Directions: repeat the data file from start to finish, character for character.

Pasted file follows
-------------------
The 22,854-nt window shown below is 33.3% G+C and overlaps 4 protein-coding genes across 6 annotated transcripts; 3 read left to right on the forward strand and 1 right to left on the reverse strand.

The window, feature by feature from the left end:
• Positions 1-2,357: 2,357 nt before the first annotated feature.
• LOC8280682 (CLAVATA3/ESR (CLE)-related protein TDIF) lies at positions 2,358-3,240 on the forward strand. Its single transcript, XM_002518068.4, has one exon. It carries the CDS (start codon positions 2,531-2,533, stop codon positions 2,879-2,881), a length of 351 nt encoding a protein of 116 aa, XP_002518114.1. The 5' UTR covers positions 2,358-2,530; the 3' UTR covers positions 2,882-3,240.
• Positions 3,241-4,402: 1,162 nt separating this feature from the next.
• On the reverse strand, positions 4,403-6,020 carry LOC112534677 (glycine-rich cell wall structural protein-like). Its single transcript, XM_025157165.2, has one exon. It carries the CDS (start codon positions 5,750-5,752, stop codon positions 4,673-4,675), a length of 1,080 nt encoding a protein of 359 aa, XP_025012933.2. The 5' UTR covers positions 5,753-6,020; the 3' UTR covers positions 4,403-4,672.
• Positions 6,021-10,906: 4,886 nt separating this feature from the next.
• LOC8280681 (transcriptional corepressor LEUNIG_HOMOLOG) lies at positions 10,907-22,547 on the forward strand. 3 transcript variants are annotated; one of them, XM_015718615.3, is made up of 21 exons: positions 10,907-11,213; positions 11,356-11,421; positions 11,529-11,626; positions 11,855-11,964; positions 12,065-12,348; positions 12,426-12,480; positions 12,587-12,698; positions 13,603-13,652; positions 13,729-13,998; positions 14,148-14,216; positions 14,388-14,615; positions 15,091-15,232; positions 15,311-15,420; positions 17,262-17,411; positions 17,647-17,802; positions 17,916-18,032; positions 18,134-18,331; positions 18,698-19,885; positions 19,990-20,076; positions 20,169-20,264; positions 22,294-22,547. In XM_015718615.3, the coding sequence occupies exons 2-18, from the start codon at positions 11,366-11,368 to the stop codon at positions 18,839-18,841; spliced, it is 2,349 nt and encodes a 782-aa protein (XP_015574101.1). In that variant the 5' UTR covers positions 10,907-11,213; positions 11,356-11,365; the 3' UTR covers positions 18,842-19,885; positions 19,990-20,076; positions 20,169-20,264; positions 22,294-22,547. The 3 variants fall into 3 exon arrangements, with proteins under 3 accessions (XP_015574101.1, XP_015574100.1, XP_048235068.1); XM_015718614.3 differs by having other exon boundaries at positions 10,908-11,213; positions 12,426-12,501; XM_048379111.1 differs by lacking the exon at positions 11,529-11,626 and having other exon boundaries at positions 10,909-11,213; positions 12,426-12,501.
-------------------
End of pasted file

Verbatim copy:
The 22,854-nt window shown below is 33.3% G+C and overlaps 4 protein-coding genes across 6 annotated transcripts; 3 read left to right on the forward strand and 1 right to left on the reverse strand.

The window, feature by feature from the left end:
• Positions 1-2,357: 2,357 nt before the first annotated feature.
• LOC8280682 (CLAVATA3/ESR (CLE)-related protein TDIF) lies at positions 2,358-3,240 on the forward strand. Its single transcript, XM_002518068.4, has one exon. It carries the CDS (start codon positions 2,531-2,533, stop codon positions 2,879-2,881), a length of 351 nt encoding a protein of 116 aa, XP_002518114.1. The 5' UTR covers positions 2,358-2,530; the 3' UTR covers positions 2,882-3,240.
• Positions 3,241-4,402: 1,162 nt separating this feature from the next.
• On the reverse strand, positions 4,403-6,020 carry LOC112534677 (glycine-rich cell wall structural protein-like). Its single transcript, XM_025157165.2, has one exon. It carries the CDS (start codon positions 5,750-5,752, stop codon positions 4,673-4,675), a length of 1,080 nt encoding a protein of 359 aa, XP_025012933.2. The 5' UTR covers positions 5,753-6,020; the 3' UTR covers positions 4,403-4,672.
• Positions 6,021-10,906: 4,886 nt separating this feature from the next.
• LOC8280681 (transcriptional corepressor LEUNIG_HOMOLOG) lies at positions 10,907-22,547 on the forward strand. 3 transcript variants are annotated; one of them, XM_015718615.3, is made up of 21 exons: positions 10,907-11,213; positions 11,356-11,421; positions 11,529-11,626; positions 11,855-11,964; positions 12,065-12,348; positions 12,426-12,480; positions 12,587-12,698; positions 13,603-13,652; positions 13,729-13,998; positions 14,148-14,216; positions 14,388-14,615; positions 15,091-15,232; positions 15,311-15,420; positions 17,262-17,411; positions 17,647-17,802; positions 17,916-18,032; positions 18,134-18,331; positions 18,698-19,885; positions 19,990-20,076; positions 20,169-20,264; positions 22,294-22,547. In XM_015718615.3, the coding sequence occupies exons 2-18, from the start codon at positions 11,366-11,368 to the stop codon at positions 18,839-18,841; spliced, it is 2,349 nt and encodes a 782-aa protein (XP_015574101.1). In that variant the 5' UTR covers positions 10,907-11,213; positions 11,356-11,365; the 3' UTR covers positions 18,842-19,885; positions 19,990-20,076; positions 20,169-20,264; positions 22,294-22,547. The 3 variants fall into 3 exon arrangements, with proteins under 3 accessions (XP_015574101.1, XP_015574100.1, XP_048235068.1); XM_015718614.3 differs by having other exon boundaries at positions 10,908-11,213; positions 12,426-12,501; XM_048379111.1 differs by lacking the exon at positions 11,529-11,626 and having other exon boundaries at positions 10,909-11,213; positions 12,426-12,501.